The message this year is sobering. The growth, training, and increase in professionalism exhibited by this team in the past five years has been phenomenal, but this success has not come for free. I'll present the actual data at the meeting, but suffice it to say that our operating expenses have outpaced our income for a few years running. Last year, by about a factor of two. We clearly cannot continue to operate this way forever. We have already voted on an operating budget for calendar year 2000 and there is no reason to abandon it at this point. However, I propose a slight shift in our operations toward greater financial conservatism until our income can be brought more into line with our operating expenses.
|Who's Who and New||by Susan Corban|
Membership Requirements Review
I want to remind all members, prospective and active, to be sure to attend at least two trainings in the six-month period from January through June, 2000. There are three opportunities remaining.
Active members who plan to go into the field on missions need to complete the three evaluations during 2000, of course. If you want to remain on the team, and work incident base, but not go into the field, you must attend at least two trainings each six-month period.
Prospective members must attend Cibola events on the 3-2-1 basis (three meetings, two trainings, one mission) each six-month period. Prospective members must also pass the State PACE exam and the three evaluations within one year from orientation to become active members.
If anyone has any question about their status, please check the web site database or talk to me.
I hope that members really like doing search and rescue and want to learn and maintain skills and work with their fellow team members and therefore come to more than the minimum required two training events. This is your team.
|Gearing Up||by James Newberry|
|Public Relations||by David Dixon|
When doing a presentation it is important to take into account the level of your audience and to know your topic. It is also important to understand team limitations. As teachers or presenters we have a responsibility to put across factual, up-to-date information but also to understand that some things are not appropriate for the general public and kids. In addition there is a liability issue in working outdoors or with certain kinds of equipment. This is an important subject and was discussed at recent meetings of the PR and Officer Committees.
One of the initial steps in becoming a member of Cibola is signing a waiver of liability covering missions, trainings and other field work. The public has not signed one of our waivers. This limits what we can say and do with them. Some things, like basic map and compass skills conducted in a classroom or parking lot, are within our scope. Others are not. As a team and individuals, we have worked hard to become skilled in litter packing and hauling. Describing some litter experiences and showing our equipment is ok. Teaching and conducting hands-on litter skills is not. We cannot take on that public responsibility. This, in fact, applies to most outdoor activities we do with the public away from the classroom setting or involving use of equipment. Because of this, another role of the PR Committee should be to determine and approve appropriate Cibola-sponsored public presentations. All presentations should be approved in writing by the PR Chair. This specific procedure needs to be brought to the team and voted on for approval.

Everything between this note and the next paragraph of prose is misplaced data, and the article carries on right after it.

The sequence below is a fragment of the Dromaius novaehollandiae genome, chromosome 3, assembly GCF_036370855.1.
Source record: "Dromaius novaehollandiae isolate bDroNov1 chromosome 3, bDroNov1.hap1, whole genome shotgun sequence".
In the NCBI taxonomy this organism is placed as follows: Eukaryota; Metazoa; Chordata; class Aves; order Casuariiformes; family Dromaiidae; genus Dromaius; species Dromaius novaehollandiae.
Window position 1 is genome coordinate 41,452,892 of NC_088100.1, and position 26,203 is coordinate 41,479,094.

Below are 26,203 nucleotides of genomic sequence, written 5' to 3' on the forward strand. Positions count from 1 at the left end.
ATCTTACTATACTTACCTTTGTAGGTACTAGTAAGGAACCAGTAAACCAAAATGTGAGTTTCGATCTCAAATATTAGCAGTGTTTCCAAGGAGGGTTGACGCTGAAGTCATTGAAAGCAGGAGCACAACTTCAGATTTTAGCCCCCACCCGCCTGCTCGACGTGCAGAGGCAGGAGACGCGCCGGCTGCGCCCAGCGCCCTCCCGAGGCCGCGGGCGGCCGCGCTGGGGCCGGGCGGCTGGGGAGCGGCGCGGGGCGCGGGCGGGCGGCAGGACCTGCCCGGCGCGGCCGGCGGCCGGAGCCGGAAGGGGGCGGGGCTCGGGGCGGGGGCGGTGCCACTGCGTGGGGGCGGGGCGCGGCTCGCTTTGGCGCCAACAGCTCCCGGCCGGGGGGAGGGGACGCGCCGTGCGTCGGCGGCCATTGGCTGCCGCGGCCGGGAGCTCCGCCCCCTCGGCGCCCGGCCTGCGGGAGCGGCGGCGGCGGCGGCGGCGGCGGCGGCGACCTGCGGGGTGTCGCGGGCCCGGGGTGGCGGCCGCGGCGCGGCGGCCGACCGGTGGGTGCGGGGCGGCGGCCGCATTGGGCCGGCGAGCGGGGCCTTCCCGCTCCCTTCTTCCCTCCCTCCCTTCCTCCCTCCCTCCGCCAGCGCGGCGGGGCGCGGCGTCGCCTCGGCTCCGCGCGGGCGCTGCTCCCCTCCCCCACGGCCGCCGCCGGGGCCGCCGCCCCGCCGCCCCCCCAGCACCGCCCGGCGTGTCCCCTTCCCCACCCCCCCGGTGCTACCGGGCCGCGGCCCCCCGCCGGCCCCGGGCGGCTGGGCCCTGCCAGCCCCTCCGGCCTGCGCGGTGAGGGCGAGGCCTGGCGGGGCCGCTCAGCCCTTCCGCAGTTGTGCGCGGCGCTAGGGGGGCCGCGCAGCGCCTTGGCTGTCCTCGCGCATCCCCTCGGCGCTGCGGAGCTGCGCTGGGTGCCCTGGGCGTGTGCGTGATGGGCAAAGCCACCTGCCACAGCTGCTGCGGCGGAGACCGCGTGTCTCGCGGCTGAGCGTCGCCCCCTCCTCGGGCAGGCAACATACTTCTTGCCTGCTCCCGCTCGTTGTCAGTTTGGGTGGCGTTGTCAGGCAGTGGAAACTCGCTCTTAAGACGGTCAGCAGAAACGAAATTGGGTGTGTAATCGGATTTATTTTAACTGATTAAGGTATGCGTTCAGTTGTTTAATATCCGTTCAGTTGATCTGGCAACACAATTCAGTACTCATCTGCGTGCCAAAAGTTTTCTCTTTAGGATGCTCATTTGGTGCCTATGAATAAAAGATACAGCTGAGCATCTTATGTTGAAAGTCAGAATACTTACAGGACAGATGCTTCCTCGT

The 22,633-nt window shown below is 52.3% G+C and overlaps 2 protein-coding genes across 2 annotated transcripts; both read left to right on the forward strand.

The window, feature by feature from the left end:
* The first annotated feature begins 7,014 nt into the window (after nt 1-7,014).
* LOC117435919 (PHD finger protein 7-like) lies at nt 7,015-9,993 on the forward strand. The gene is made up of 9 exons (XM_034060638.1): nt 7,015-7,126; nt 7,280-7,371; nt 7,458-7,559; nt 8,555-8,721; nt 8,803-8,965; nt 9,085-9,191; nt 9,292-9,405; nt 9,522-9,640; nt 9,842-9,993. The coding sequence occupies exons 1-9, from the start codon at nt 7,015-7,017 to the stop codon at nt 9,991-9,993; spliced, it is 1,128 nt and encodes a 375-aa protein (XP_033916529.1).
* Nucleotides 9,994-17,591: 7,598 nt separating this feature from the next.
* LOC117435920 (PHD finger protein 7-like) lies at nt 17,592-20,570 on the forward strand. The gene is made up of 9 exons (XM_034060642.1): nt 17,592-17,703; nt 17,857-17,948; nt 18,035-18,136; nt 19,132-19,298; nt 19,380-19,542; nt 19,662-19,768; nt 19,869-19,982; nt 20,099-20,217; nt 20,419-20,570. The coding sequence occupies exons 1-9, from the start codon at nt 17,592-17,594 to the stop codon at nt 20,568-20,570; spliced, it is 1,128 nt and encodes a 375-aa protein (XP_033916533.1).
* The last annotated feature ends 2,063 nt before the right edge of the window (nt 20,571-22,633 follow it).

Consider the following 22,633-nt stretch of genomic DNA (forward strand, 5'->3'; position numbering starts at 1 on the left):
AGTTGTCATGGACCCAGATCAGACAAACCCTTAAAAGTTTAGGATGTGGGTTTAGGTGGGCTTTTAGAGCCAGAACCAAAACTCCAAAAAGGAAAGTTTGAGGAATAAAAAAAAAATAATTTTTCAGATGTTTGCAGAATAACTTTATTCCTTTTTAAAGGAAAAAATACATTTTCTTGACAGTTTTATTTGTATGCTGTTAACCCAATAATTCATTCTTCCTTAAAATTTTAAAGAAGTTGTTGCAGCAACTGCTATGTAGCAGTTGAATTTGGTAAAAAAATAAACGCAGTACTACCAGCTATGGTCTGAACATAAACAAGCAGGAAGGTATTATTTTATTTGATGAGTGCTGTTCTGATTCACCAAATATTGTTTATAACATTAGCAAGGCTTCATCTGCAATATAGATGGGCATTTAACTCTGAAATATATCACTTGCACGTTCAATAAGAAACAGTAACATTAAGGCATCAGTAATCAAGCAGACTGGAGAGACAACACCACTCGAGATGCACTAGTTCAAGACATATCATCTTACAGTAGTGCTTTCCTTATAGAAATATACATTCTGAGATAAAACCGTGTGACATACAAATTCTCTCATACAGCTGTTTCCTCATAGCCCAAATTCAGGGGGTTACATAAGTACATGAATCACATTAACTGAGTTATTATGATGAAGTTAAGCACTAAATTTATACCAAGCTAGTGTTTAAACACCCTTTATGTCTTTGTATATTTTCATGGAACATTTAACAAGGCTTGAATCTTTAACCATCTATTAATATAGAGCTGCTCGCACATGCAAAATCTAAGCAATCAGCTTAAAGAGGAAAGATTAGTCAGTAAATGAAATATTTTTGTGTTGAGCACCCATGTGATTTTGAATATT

There are other times when this liability issue applies. We sometimes welcome other SAR teams to participate in one of our trainings or mock searches. If that training involves outside field work or use of our equipment I feel that those non-members should sign a liability waiver. This also needs need team approval.
I have been working for over two years on team PR and want to continue to have strong Cibola-sponsored public presentations. These issues have come up before and need addressing.
Well I thought that I'd help Susan out and write a short "bio" before she had to threaten me with great bodily harm or worse!
I was born and raised at Wrigley Field ( well a 40 minute "el" ride north of there anyway). My love of the outdoors began on trips back east to Connecticut to my great-aunt's house. There we could fish, catch frogs, snakes, salamanders and wander the woods to our heart's content . I joined the Boy Scouts , which got me out camping about once a month, and later in high school joined the Hosteling Club. The mountains out west were calling so I went to College at Colorado State in Fort Collins. Just to prolong the agony, put off graduating or just to send my father into fits, I took some time off from school and worked for the Forest Service for a while in Vail. There I was intoduced to search and rescue through the Vail Mountain Rescue. I wasn't going to be there long enough to join, but it planted a seed of curiosity.
My dad had gone to U.N.M. in the early '50s and had taken me to New Mexico on vacation and I really liked the wide open beauty right next to the mountains. So after graduation I headed down to Albuquerque. I joined a soccer team when I first got here, and that kept me busy, as well as the occasional hike or backpacking trip. A few years later I found a kindred spirit who loved the outdoors as much as I did (and who could kick my butt at racquetball), so I married her. Gina and I have an 11 year old son and a 5 year old daughter to help fill up our free time.
A few years back I had seen a booth for Cibola at an East Mountain Rendevous and remembered back to V.M.R. and thought that would be the thing to do. So when the Albuquerque Soccer League actually became the Santa Ana Soccer League, I thought that search and rescue would be a good way to keep in shape, get out and about in the outdoors, and provide a service to the community.
Sorry, my dog Kelly isn't as talented as Jake but she says WOOF to all of you Cibola folk. See you out there!
"Paratus et Vigilans"
|Web News||by Tom Russo|
|Disclaimer and Copyright notice||the Editors|